This is how weight is gained
Although people blame vacations, holiday meals and older age, weight is actually gained slowly and steadily over a lifetime. Much like you don‘t notice the slow bodily transformation from teenager to young adult to middle aged, as there’s no clear demarcation, weight stealthily adds up unnoticed – until it is.
More than 40 percent of the adult US population is obese, and since obesity is a risk factor for a multitude of chronic diseases – including stroke, heart disease, diabetes and several cancers – understanding how weight is gained can help mitigate this raging epidemic.
A new study in the Journal of Obesity looks at weight gain over a decade of almost 14,000 statistically representative Americans. The results are concerning.
Over 10 years more than half of the people followed in the study gained 5 percent or more body weight, more than a third gained 10 percent body weight or more, and a fifth added 20 percent.
Weight gain over the decades
The study shows an inverse relationship between age and weight gain. The greatest weight is gained by young people – between 20s and 30s – in which an average of almost 18 pounds of weight is added on.
Between 30s and 40s weight gain averages about 14 pounds. It slows further down to about 10 pounds for the 5th decade of life, and to 5 pounds for the sixth.
This pattern adds up to 47 pounds over four decades.
People usually think that older age and slower metabolism leads to the accurate observational finding that the older the population the greater the obesity incidence. This is not the case according to these findings.
In fact, people gain the most weight when they’re young, but despite gaining 18 pounds by the mid 30s many young people are not obese – it takes further weight gain to push you into the obese category.
Obesity rises with age because the older you are the more years you have to steadily gain weight, a process that actually starts early on.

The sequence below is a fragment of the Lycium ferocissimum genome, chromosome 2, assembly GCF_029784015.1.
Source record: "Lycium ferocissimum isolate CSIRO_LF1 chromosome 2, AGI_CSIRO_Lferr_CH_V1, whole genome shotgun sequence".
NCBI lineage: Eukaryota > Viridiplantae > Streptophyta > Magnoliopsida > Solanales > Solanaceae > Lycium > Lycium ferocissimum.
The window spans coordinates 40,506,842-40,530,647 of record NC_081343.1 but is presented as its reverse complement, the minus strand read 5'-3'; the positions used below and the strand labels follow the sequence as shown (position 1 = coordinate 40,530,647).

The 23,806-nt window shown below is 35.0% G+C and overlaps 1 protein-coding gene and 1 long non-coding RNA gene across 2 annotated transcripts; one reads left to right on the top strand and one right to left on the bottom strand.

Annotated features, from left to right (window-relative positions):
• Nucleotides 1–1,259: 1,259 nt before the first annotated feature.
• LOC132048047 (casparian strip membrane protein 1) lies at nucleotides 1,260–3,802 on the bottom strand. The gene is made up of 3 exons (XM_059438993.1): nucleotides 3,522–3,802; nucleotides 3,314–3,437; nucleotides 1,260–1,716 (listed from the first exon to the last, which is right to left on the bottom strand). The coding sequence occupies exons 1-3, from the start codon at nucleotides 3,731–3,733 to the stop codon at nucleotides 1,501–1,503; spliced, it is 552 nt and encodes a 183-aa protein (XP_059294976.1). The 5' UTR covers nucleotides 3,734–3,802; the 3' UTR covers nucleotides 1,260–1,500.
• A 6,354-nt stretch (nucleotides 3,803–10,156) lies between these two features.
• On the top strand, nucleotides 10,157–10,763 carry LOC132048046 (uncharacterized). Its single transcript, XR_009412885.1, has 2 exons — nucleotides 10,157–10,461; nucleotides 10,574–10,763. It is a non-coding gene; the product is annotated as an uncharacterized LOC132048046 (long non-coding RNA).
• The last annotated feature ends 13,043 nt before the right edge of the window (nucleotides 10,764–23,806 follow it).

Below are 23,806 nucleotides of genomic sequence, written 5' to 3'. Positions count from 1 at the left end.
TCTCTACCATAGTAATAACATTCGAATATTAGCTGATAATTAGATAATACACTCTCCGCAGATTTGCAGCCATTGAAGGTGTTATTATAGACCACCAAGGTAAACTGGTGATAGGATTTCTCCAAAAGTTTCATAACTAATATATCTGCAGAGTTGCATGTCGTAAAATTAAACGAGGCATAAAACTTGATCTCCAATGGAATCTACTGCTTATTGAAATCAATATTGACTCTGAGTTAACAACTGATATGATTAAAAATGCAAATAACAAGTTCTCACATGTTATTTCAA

Why would weight gain slow down with age? One reason is that the bigger the body, the more energy it needs, so if you gain significant weight in your 20s and 30s, if you continue eating the same amounts you’ll gain less weight in subsequent years.
Habits over time
We’ll all age with time – it’s inevitable. But we don’t have to get fatter over the decades – that’s avoidable with better eating and exercise habits.
It’s mostly eating habits – lifelong habits – that determine weight gain trajectory.
Studies in overfeeding, in which people were fed 1000 excess calories daily for three weeks led to more than 4.5 pounds gained. But the excess weight was lost within 6 weeks after the overfeeding experiment ended. Extend that to 100 days – which is what was done in another study – and weight gain was on average 18 pounds, and although much of the weight was lost when the experiment ended, 3 extra pounds lingered, and the participants continued to gain weight over the years.
It’s what you do day in and day out that matters the most.
It’s wise to take inventory of your eating habits early on (and it’s never too late), add highly nutritious healthy foods such as fruits, vegetables and whole grains, and cut out unhealthy, seductive calorie bombs, such as highly processed foods, foods with lots of added sugar, and sugary drinks.